Everyone knew Jaromir Jagr was due to break out.
He picked a very good time to do exactly that as Claude Julien  had his patience in the 41-year-old superstar rewarded in Monday’s 5-2 win over the Leafs in Game 3 of their first-round series at Air Canada Centre .
Heading into Game 3, the line of Jagr, Rich Peverley  and Chris Kelly  hadn’t done much. They were struggling to find a rhythm in the first two games. Jagr was weakened heading into the playoffs by flu-like symptoms, cutting down on the amount of time he could spend generating any type of chemistry with teammates.
That changed 5:57 into the second period when he stripped the puck behind the Leafs net and found Peverley all alone in front of James Reimer for the goal that made it 2-0 Bruins.
“It’s my job to make the excuses, and I made the excuses for them because I felt it was right,” Julien said. “Jags hasn’t been feeling that great and he had to turn a corner here and, at the same time, he had new line mates that hadn’t played much together so it’s just a matter of giving him some time. Sometimes, you have to be patient and I’m more of a patient guy that I am someone who’s going to panic, and tonight it paid off because I thought they were a real good line for us.
“It speaks a lot to Jags. It doesn’t matter how old he is or how long he’s been in the league. It doesn’t matter how much he’s accomplished. He’s a real proud competitor and he takes everything at heart. And the fact that he hadn’t been doing as much as he would’ve like to because of circumstances, he was determined to be a difference-maker tonight and help our team. I thought he did a great job. And the other two guys were a lot more comfortable with him tonight. And again, talking and practicing together certainly helped. He’s strong on the puck, and I know every time he has it, they need one or two guys on him to take it away and that means somebody’s open. He does a great job of that and I thought he was on top of his game tonight.”
Julien was asked if that was vintage Jagr that the Bruins saw from No. 68.
“Well, he did [own the offensive ice],” Julien said. “That’s where you have to give his line mates a lot of credit. That created a lot of space for him. And even when they carried [the puck], they got it back to him and I think that was the main thing. I think the fact is he may not have the speed he used to have but he still has the hands and his forwards are getting used to playing with him. So, instead of being ahead of the play, they’re supporting him, giving him the support he needs, whether it’s to carry it in or chip it in. So, that was vintage Jagr in the offensive zone and that’s what we’ve asked him to do. ‘Do your job in the offensive zone.’ We haven’t given him restrictions or anything like that. He’s good. He knows how to handle the puck and he knows how to make the right plays in the offensive zone. So for him, it’s more [like] be creative the way you always have been.”
Does Julien still marvel at him? ”
“Yeah, that’s because he still has a lot of skill,” Julien replied. “The only thing he’s lost – and he’ll be the first to tell you – is the speed. But he hasn’t lost his creativity. He hasn’t lost his hands and he’s strong on the puck. I’ve seen so many times where I thought he lost [the puck] and he gets it back. He doesn’t give it up that easily so he’s a smart player. He studies the game a lot and he always works within his strengths and he knows what his strengths are, he knows what his weaknesses are and as all good players do, they take advantage of their strengths throughout their whole career.”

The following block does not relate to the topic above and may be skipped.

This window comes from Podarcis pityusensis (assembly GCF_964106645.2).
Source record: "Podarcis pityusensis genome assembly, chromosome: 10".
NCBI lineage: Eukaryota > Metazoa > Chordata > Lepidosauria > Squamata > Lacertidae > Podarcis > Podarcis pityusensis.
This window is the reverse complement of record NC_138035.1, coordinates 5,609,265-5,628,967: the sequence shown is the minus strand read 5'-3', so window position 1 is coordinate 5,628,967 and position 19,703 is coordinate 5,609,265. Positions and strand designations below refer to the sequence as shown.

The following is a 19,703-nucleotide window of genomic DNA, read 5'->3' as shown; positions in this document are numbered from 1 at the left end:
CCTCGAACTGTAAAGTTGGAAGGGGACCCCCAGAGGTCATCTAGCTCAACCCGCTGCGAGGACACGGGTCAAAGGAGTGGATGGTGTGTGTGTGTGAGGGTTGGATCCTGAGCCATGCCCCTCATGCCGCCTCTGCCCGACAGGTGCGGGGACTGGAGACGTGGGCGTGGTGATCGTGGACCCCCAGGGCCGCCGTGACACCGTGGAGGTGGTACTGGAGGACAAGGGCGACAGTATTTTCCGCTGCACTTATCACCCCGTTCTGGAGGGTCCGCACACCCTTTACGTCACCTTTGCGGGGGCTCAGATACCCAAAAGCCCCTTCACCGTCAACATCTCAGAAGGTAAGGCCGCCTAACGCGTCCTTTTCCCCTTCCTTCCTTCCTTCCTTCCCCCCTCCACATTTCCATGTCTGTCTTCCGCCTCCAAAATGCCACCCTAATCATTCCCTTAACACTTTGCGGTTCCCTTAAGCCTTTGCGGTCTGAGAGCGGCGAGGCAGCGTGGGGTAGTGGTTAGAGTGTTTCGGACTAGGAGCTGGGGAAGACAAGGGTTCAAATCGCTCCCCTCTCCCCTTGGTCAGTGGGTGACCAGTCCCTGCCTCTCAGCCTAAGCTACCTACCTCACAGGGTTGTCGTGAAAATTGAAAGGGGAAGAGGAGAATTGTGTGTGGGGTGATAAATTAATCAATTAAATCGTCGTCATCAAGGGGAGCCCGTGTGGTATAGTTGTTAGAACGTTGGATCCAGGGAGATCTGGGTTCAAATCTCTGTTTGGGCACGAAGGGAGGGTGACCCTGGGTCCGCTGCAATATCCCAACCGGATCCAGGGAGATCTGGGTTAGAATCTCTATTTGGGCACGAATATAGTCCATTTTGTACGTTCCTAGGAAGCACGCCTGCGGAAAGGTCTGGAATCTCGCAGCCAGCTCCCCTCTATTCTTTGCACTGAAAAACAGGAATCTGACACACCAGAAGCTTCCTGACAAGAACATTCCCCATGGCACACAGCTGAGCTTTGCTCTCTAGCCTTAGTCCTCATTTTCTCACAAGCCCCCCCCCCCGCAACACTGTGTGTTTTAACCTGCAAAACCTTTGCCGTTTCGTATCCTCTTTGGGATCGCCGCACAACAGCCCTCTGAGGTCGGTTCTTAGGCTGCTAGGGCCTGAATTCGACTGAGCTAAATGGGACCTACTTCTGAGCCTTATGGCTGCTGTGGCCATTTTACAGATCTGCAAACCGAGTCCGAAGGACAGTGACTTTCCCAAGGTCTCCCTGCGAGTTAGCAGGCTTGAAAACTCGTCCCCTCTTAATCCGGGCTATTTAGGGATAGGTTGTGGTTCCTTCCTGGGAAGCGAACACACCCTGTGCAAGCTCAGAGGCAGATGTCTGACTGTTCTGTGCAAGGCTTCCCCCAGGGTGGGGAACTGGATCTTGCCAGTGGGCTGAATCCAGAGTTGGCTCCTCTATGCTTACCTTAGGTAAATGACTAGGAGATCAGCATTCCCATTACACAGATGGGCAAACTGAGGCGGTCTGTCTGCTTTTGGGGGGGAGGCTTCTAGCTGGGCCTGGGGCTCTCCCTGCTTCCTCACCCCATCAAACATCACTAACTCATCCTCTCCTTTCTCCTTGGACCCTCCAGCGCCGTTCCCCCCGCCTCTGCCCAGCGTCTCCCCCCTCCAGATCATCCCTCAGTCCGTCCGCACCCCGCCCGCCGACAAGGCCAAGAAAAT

Here are other highlights from Julien postgame:
On David Krejci  breaking out in the playoffs: “Anybody who watched us win a Cup a couple years ago, he won the [postseason] scoring title. He’s a good player. Maybe he does fly under the radar for a lot of people but he certainly doesn’t fly under the radar for us. He’s very creative, and not only that, he doesn’t get intimated by physicality, he’ll make plays, go into dirty areas and a real good playmaker.
“He’s not a guy that speaks much but he lets his action speak for themselves. I think people that haven’t seen him much are starting to realize that.”
On Tuukka Rask : “He was good. He was solid. you need good goaltending in the playoffs. I think until the third period, it was a pretty good tilt from our end and not giving that many shots. They came out in the third a desperate team and down, 4-1, we knew they were going to throw everything at us. We needed good goaltending and we tried to minimize the scoring chances and be patient. That early goal, that power play goal, certainly gave them some life. They picked up their game from that point.”
On Nathan Horton’s goal 50 seconds after the Leafs cut the Bruins’ lead to 2-1: “They just scored a big goal and obviously, the fans got into it and you could feel the electricity in the air. To me, that was probably a big turning point right there. We came back and score that goal on the next shift and take the energy right out of the building. From there on in, we had better control for the rest of that period. And obviously, Paille scoring that short-handed goal was huge for us. We had a decent cushion going into the third period and we just had to finish strong. This is a team that, no matter what the score is, they’re giving us a real good challenge and it showed in the third.”
On Lucic: “He was a good player again. That line has been good for. He had [three assists]. He’s been really good. He had a tough year but right toward the end, he started to pick it up. We started seeing the Looch we know so well and timing is everything. So, right now he’s playing his best hockey of the season and you can’t ask for anything more.”